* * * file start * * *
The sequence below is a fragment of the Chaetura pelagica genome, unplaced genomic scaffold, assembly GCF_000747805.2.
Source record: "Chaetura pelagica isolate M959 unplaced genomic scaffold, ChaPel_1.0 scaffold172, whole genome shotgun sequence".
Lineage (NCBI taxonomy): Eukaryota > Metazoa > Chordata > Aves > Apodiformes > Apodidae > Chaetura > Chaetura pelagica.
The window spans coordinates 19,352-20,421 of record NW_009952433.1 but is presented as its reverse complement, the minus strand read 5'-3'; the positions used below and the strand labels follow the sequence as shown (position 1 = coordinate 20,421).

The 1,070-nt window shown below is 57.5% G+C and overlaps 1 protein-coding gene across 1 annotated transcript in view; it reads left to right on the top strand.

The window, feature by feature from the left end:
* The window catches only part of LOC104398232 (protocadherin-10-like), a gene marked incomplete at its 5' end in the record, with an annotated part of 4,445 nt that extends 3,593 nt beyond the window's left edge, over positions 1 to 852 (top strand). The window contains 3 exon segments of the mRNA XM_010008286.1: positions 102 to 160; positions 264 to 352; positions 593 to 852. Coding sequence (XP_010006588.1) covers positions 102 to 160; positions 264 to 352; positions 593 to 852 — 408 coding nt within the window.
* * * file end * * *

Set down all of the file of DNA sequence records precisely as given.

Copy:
The sequence below is a fragment of the Chaetura pelagica genome, unplaced genomic scaffold, assembly GCF_000747805.2.
Source record: "Chaetura pelagica isolate M959 unplaced genomic scaffold, ChaPel_1.0 scaffold172, whole genome shotgun sequence".
Lineage (NCBI taxonomy): Eukaryota > Metazoa > Chordata > Aves > Apodiformes > Apodidae > Chaetura > Chaetura pelagica.
The window spans coordinates 19,352-20,421 of record NW_009952433.1 but is presented as its reverse complement, the minus strand read 5'-3'; the positions used below and the strand labels follow the sequence as shown (position 1 = coordinate 20,421).

The 1,070-nt window shown below is 57.5% G+C and overlaps 1 protein-coding gene across 1 annotated transcript in view; it reads left to right on the top strand.

The window, feature by feature from the left end:
* The window catches only part of LOC104398232 (protocadherin-10-like), a gene marked incomplete at its 5' end in the record, with an annotated part of 4,445 nt that extends 3,593 nt beyond the window's left edge, over positions 1 to 852 (top strand). The window contains 3 exon segments of the mRNA XM_010008286.1: positions 102 to 160; positions 264 to 352; positions 593 to 852. Coding sequence (XP_010006588.1) covers positions 102 to 160; positions 264 to 352; positions 593 to 852 — 408 coding nt within the window.